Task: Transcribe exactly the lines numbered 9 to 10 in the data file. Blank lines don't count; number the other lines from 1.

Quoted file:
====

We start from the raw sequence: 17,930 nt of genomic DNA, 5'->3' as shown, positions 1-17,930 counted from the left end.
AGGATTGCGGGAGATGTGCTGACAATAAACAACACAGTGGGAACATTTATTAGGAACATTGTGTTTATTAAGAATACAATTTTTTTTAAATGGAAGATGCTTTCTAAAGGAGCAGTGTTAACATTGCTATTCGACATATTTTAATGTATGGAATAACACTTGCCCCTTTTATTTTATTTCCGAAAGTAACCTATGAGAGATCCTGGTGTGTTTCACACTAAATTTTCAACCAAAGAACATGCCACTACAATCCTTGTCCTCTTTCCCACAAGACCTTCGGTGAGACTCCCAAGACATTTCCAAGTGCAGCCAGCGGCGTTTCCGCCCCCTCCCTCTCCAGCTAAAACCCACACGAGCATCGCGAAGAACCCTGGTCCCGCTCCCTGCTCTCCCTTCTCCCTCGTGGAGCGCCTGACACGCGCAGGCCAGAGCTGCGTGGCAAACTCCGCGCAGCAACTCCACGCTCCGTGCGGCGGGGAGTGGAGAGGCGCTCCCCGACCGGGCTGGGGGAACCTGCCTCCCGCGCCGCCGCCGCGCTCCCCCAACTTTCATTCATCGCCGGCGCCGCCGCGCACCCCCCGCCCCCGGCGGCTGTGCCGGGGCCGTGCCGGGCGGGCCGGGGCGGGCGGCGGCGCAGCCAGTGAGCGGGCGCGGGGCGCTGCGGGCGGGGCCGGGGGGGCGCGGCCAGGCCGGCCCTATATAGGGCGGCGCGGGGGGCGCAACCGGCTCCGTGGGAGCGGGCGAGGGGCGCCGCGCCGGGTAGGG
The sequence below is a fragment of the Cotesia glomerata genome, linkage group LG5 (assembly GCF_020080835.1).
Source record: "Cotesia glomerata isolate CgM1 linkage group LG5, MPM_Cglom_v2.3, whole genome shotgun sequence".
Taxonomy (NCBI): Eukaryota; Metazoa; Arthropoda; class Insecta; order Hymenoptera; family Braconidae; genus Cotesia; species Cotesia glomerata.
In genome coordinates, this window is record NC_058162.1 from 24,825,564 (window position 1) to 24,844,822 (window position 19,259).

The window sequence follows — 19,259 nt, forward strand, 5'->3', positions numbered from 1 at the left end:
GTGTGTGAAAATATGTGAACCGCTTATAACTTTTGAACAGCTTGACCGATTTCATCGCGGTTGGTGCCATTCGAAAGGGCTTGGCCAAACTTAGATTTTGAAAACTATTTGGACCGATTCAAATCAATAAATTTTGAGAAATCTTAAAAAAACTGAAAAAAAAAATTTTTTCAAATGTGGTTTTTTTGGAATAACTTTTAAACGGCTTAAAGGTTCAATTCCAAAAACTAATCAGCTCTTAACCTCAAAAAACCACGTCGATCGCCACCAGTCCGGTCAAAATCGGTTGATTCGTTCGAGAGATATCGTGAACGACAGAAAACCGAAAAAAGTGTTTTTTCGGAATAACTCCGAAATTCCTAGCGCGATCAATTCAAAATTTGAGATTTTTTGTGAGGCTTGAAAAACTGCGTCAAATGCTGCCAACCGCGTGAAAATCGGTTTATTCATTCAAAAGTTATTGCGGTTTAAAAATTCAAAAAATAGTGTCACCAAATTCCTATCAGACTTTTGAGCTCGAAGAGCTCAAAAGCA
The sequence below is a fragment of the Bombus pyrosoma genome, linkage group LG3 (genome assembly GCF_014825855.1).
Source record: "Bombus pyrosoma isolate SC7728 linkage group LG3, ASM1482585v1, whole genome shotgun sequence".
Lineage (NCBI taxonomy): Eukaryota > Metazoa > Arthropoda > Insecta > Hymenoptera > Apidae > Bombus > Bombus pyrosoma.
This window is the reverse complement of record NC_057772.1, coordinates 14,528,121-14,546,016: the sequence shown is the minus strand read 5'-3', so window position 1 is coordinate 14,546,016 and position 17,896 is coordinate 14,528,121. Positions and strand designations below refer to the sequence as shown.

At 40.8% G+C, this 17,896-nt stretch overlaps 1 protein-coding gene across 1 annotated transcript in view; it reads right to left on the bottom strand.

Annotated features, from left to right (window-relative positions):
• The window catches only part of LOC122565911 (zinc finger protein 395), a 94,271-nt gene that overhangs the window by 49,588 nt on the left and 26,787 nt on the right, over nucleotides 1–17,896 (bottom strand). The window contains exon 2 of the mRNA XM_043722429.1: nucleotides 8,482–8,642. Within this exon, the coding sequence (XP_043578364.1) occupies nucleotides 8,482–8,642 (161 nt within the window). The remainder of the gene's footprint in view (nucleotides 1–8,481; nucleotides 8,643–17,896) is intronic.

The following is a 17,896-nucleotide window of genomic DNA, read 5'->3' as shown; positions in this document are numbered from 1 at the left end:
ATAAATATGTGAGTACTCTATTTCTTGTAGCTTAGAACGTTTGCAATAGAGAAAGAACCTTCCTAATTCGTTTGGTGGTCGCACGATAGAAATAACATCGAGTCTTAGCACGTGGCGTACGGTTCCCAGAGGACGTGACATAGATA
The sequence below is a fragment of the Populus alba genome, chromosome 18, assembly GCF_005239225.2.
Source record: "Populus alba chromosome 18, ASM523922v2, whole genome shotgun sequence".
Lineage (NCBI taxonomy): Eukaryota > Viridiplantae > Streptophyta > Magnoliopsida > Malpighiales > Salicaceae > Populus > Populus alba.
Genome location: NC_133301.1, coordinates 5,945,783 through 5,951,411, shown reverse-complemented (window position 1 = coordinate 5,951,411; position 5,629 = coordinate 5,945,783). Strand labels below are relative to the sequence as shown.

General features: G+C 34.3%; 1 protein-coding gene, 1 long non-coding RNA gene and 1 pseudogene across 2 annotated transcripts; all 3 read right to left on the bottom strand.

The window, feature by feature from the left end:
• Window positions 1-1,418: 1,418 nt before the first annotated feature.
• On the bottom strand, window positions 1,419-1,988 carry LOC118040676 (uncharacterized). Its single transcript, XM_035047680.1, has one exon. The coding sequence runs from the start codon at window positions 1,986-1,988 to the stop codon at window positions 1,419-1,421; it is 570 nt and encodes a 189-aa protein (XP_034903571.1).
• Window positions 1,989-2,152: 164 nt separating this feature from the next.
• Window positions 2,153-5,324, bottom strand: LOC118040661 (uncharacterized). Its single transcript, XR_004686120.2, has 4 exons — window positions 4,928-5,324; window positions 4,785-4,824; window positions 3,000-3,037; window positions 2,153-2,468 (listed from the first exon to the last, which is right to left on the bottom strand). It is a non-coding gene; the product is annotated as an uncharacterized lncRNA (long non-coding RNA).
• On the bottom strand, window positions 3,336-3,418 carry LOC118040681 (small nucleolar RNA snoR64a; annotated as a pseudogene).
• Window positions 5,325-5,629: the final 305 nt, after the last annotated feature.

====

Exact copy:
The sequence below is a fragment of the Bombus pyrosoma genome, linkage group LG3 (genome assembly GCF_014825855.1).
Source record: "Bombus pyrosoma isolate SC7728 linkage group LG3, ASM1482585v1, whole genome shotgun sequence".